On Thursday August 6th, AC Transit announced that the leading fuel cell power plant installed in an AC Transit bus set a new record after completing over 20,000 hours service with zero fuel cell stack failure. This fuel cell power plant was originally developed by the former UTC Power PEM transportation division, which was acquired by US Hybrid in 2013. This is a major global fuel cell industry milestone, as the second generation fuel cell power plant has exceeded all performance and durability expectations. To date, the total AC Transit fuel cell fleet mileage is over 1,250,000 miles. The achievement of 20,000 hours of continuous service has notable environmental benefits, as it has reduced CO2 emissions by 1,134,000 lbs. This substantial emissions reduction is the equivalent of planting 13,189 trees or removing 108 passenger vehicles from the road for one year.
“We are proud and excited to have been a part of this achievement. This milestone is proof that fuel cell technology is an environmentally and economically viable product for the future of mass transit. We at US Hybrid are pleased to support quiet and reliable zero emissions public transportation.” – Abas Goodarzi, President and CEO, US Hybrid
US Hybrid manufactures the fuel cell power plant at its South Windsor, Connecticut facility. It is the only “MADE IN USA” fuel cell power plant powering the transit and trucking industry. US Hybrid was recently awarded contracts to integrate its next generation integrated fuel cell power plant in five class 8 trucks for goods movements for the Houston and San Pedro ports. The fuel cell power plants have comparable reliability and lifetime to those of conventional diesel engines with after treatment while offering more than double the fuel economy and zero emissions.
The AC Transit fuel cell bus fleet, serviced by US Hybrid, is part of the Zero Emissions Bay Area (ZEBA) demonstration. This demonstration is monitored by the Department of Energy’s National Renewable Energy Laboratory (NREL) to compare the performance of fuel cell electric buses (FCEB) to conventional buses. NREL’s latest evaluations show that FCEBs continue to perform well and are on a readiness track for commercialization. A US Hybrid team supports AC Transit with diagnostics, parts, and training. To date, US Hybrid has trained 22 AC Transit staff to maintain the fuel cell buses in a similar fashion to conventional diesel buses. There are currently 12 zero emissions FCEBs running in the AC Transit fleet as well as one in the Flint MTA fleet. This latest milestone of over 20,000 hours of continuous power plant operation exceeds the DOE/FTA target of 18,000 hours by 2016.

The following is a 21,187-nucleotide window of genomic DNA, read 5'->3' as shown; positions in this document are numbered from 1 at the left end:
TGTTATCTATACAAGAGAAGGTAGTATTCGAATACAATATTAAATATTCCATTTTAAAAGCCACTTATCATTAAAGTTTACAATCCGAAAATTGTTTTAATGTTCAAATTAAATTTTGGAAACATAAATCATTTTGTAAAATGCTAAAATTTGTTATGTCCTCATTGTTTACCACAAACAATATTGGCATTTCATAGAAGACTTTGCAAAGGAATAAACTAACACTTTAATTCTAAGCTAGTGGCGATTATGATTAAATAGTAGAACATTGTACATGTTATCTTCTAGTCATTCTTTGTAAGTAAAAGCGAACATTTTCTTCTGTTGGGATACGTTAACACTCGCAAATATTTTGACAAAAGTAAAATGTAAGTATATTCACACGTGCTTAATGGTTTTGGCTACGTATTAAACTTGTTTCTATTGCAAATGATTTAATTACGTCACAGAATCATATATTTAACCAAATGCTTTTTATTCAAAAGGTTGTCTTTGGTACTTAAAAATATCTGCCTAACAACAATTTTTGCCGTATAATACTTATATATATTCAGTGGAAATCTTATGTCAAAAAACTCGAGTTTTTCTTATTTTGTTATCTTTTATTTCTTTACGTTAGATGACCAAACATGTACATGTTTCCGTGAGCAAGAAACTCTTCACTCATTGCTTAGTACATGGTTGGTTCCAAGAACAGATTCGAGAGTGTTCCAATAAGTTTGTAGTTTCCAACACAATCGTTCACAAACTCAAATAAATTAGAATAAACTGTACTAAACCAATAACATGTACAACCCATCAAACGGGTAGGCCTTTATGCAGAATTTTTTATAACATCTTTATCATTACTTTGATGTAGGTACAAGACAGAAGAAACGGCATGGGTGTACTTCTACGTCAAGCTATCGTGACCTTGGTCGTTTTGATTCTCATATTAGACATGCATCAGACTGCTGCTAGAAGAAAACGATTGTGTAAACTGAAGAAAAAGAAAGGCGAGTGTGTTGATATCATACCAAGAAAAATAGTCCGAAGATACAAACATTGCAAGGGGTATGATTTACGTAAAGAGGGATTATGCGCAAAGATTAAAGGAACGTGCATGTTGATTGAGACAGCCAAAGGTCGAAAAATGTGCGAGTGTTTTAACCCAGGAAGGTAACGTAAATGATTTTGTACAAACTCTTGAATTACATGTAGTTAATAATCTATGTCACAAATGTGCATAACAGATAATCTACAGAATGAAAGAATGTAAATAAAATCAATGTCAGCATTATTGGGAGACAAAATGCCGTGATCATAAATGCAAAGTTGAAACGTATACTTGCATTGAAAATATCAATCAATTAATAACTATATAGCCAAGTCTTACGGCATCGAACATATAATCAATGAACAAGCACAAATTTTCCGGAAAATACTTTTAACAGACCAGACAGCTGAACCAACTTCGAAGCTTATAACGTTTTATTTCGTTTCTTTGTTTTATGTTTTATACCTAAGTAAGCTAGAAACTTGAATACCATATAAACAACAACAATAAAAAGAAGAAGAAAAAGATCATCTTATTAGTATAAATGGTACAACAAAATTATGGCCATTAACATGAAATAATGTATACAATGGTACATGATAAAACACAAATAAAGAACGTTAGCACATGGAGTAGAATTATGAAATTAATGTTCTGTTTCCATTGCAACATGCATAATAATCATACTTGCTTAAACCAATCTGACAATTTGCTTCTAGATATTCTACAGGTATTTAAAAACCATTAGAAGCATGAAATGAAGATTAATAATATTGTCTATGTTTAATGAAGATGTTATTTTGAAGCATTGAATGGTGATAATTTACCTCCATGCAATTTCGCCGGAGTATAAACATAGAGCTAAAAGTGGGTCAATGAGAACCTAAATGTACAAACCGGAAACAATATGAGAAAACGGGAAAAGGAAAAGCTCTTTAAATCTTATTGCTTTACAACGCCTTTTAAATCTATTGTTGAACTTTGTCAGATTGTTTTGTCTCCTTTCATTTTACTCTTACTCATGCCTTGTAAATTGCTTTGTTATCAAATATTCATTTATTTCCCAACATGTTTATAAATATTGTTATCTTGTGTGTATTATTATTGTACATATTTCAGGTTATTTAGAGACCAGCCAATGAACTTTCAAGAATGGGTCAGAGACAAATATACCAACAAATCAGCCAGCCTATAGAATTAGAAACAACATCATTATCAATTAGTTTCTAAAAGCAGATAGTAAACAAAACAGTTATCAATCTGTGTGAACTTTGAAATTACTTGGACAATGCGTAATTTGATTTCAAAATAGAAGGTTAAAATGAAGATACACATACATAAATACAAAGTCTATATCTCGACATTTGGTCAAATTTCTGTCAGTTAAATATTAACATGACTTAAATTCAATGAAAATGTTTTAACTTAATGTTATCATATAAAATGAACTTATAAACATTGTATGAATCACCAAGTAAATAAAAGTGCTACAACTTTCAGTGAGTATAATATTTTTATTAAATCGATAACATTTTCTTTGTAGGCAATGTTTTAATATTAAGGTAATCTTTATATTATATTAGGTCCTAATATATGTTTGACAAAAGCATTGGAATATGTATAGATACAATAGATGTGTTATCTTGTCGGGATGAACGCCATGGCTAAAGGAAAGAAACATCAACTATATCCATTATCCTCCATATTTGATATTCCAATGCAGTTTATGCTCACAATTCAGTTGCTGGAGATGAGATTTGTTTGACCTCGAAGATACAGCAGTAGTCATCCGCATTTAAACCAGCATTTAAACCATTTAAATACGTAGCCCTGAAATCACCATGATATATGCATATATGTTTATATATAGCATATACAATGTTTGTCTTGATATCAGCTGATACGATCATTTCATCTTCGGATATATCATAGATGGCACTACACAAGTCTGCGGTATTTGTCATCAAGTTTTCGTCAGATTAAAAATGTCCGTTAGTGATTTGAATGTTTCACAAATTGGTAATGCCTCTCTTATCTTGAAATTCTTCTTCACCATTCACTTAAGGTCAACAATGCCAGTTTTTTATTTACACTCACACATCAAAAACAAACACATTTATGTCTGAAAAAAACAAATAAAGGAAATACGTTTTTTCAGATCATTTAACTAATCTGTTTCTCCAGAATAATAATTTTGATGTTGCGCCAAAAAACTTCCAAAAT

About AC Transit
AC Transit is the third largest transit agency in California, serving over 56 million passengers a year throughout a 364-square mile region. For over 60 years, AC Transit has been recognized as a national leader in the transit industry.
The public bus system serves 13 cities and adjacent unincorporated areas in Alameda and Contra Costa counties. AC Transit has been serving the East Bay since 1960, taking over from the Key System and its predecessors, which carried passengers via buses, horse-drawn rail, electric streetcars, and ferries over the previous 100 years.AC Transit’s mission is to provide safe, convenient, courteous, and reliable transit service.
About US Hybrid
US Hybrid is the leading US manufacturer of fuel cell systems for medium- and heavy-duty transit and goods movement. US Hybrid’s fuel cell production facility is located in South Windsor, Connecticut. Recently, under an FTA/CALSTART contract, US Hybrid completed a project that further reduced cost and enhanced reliability of the next generation of fuel cell power plants to commercialize them for transit buses and trucks.
Established in 1999, US Hybrid provides technology and products for electric, hybrid, and fuel cell vehicles. Dr. Abas Goodarzi, President and founder of US Hybrid, has been at the forefront of electric and hybrid product development since 1980. Previously, Dr. Goodarzi was Senior Scientist/Technical Director at Hughes/GM where he headed the GM EV1 powertrain development.